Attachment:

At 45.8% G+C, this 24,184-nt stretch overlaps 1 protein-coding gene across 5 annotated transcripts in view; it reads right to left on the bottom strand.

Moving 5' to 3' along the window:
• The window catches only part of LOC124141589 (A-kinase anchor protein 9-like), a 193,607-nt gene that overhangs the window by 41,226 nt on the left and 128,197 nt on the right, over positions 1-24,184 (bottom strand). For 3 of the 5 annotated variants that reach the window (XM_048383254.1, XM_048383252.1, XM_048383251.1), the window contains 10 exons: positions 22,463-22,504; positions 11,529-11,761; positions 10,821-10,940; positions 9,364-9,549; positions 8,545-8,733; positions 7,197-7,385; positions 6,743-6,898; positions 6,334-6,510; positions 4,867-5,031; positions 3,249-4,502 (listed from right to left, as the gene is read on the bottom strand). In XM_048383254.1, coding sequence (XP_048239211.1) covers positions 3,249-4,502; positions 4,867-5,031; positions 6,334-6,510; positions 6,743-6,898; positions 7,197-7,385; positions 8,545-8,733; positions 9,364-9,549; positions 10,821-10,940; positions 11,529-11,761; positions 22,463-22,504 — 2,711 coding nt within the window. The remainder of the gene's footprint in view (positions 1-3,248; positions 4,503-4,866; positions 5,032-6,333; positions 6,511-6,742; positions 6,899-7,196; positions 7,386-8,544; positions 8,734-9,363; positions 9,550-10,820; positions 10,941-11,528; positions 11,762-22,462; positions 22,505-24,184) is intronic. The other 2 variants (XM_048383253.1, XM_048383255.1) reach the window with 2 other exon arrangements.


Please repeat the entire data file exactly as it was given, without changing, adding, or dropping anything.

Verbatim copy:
At 45.8% G+C, this 24,184-nt stretch overlaps 1 protein-coding gene across 5 annotated transcripts in view; it reads right to left on the bottom strand.

Moving 5' to 3' along the window:
• The window catches only part of LOC124141589 (A-kinase anchor protein 9-like), a 193,607-nt gene that overhangs the window by 41,226 nt on the left and 128,197 nt on the right, over positions 1-24,184 (bottom strand). For 3 of the 5 annotated variants that reach the window (XM_048383254.1, XM_048383252.1, XM_048383251.1), the window contains 10 exons: positions 22,463-22,504; positions 11,529-11,761; positions 10,821-10,940; positions 9,364-9,549; positions 8,545-8,733; positions 7,197-7,385; positions 6,743-6,898; positions 6,334-6,510; positions 4,867-5,031; positions 3,249-4,502 (listed from right to left, as the gene is read on the bottom strand). In XM_048383254.1, coding sequence (XP_048239211.1) covers positions 3,249-4,502; positions 4,867-5,031; positions 6,334-6,510; positions 6,743-6,898; positions 7,197-7,385; positions 8,545-8,733; positions 9,364-9,549; positions 10,821-10,940; positions 11,529-11,761; positions 22,463-22,504 — 2,711 coding nt within the window. The remainder of the gene's footprint in view (positions 1-3,248; positions 4,503-4,866; positions 5,032-6,333; positions 6,511-6,742; positions 6,899-7,196; positions 7,386-8,544; positions 8,734-9,363; positions 9,550-10,820; positions 10,941-11,528; positions 11,762-22,462; positions 22,505-24,184) is intronic. The other 2 variants (XM_048383253.1, XM_048383255.1) reach the window with 2 other exon arrangements.